I enjoyed Hamilton’s visit and his talk. It was also great to see quite a few people in the J school attend. I was both anticipating and intimidated by Hamilton’s visit and our subsequent intimate audience with the man. He is an intense intellectual figure and these can be hard to approach with little personal foreknowledge. Although his position on the value of investigative reporting is easy to understand and to support, how Hamilton reached these conclusions through computational journalism was daunting to try and converse with on a one to one level. I am glad that I asked him about reading two books a week so that the conversation could proceed on a bit more of a personal level, humanizing the man.

As to Hamilton’s belief in the power of computational journalism, I commiserate with his assertion on its importance and how algorithms and computer assistance can help us to interpret big data sets, but I am still not sure how this can translate to an institutional or even an organizational level. The Washington Post in determining the scale and the reason behind the D.C. police department homicidal tendencies still cost the paper several hundred thousand dollars and the time of several reporters.

For local papers, this type of investigative journalism will require partnership with other news organizations, the public, private grants, media nonprofits such as IRE and the like. This will only be accomplished in special circumstances with massive effort.

I do agree that there are many unspoken and unrealized stories in low-income communities because I spent most of my teaching career those neighborhoods. Talking to people, showing them their importance, digging in and engaging on a personal level is where the future of a particular sector of journalism lies.

As to unexpected changes in the market, I think that we will continue to experience upheaval from hostile adversaries in the public, riled up by party propaganda and political opportunists. This upheaval, though, will result in the local journalist cadre, the people on the ground, who can weave creative narratives from the fabric of the people, become more celebrated as their writing advocates for an eroding humanity and dissipated bond between people caused by financial struggle and the isolation of social media.

J563 Audio Storytelling Week 2-Building Blocks, Franziska and Poetry and Revisionist Podcasts

Class Notes

The first three building blocks of storytelling, sound/atmosphere, descriptive storytelling and narrative style, I noted in the last blog entry.

To rehash, sound creates an atmosphere that drives the story along. Descriptive storytelling provides a clear setting (time and place) in concert with sensory detail for the listener. And narrative style relies on a diction of short, punchy words with a syntax usually primarily made up of short, declarative sentences that make the piece easy to follow. One of the more important parts about narrative style is opening an audio (or any) piece with an immediate catchy hook.

Building on this foundation, on Thursday we heard from Torsten Kjellstrand who told the class about a new feature at the SOJC, the Epidemic Sound Music Library. While it can be an interesting challenge learning how to search for particular sounds, this database provides thousands of soundbytes available to UO students working on UO projects. These can’t be used for commercial projects, but this is an epic resource for J-school students.

Considering commercial work, freesound.org is also an excellent resource for sound samples.

As to technique in descriptive storytelling, when we creating a podcast, it helps to envision the audience you are talking to, even when you are alone in the podcast studio. As to interviewing, ask participants how this thing makes the person feel. Even though the podcast producer should you know a lot about the subject, try to ask questions that the listener might ask or be curious about.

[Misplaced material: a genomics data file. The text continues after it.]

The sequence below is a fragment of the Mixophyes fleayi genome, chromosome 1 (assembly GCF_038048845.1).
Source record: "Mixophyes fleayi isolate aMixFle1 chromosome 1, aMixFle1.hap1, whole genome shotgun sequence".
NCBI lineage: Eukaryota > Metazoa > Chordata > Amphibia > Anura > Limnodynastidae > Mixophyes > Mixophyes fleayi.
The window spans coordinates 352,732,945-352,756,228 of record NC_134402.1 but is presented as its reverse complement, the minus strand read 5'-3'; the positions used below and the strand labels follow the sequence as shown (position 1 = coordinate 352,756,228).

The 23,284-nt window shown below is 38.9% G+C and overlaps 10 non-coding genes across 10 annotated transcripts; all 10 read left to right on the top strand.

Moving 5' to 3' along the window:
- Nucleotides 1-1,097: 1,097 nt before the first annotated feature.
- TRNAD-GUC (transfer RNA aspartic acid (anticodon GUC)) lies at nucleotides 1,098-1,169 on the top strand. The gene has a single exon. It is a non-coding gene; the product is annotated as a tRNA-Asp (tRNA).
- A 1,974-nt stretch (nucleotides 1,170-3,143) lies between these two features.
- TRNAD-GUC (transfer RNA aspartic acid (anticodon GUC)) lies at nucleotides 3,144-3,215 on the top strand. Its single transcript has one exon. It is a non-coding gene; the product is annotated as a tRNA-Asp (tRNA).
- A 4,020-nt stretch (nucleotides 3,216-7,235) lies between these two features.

The fourth building block which we talked about on Thursday is the anecdote. Anecdote is an ancient art form, using clever, engaging storytelling to make a point. We see it in the rhetoric of the ancient Greeks, in Biblical parables, in Aesop’s fables, in Eastern myth and in Quentin Tarantino’s peerless dialogue (ahso…the point emerges).

In Class Building Blocks Exercise

In our in-class building blocks exercise, I partnered up with two radio veterans-Connor and Matt. They did much of the work on the story, but I was able to watch them as they worked expertly through Audible to change audio levels, introduce sound, merge the two and bring the sound in and out.

I really enjoy creating audio. The technical prowess that I need to build is a bit intimidating considering the variety of my other obligations in grad school right now, but delivering a story via sound and hearing it back is an incredibly affirming exercise.

Franziska Monahan

Franny, as she prefers to be informally called, just assumed a temporary (probationary?) position as a producer with NPR’s Morning Edition. She began her work with NPR an intern with Story Lab. It was here that she observed the diversity of roles that keep the station rolling. Daily reporters go out and get stories. Producers put all of the story elements together for audio presentation. Producers also facilitate the production of shows, mixing and making sure levels are correct. Producers also search for guests, prepare guests for hosts, hosts for guests and oversee various things to make sure the show runs smoothly.

Story Lab is a recent addition to NPR, having only been around for a couple of years. The format plays with traditional news mediums. The show played with framing, for example, for a segment called “Been There” where newbies would talk to someone who’s ‘been there.’ This required Franny to find someone who was heading to prison and someone who’d already done time.

Working at NPR in Portland is a much different experience than working at a local station, explains Franny. There are at least 500 people in the newsroom and many more working in affiliate bureaus across the region. This allows the station to often find new and diverse people to work on assignments as the format cycles through.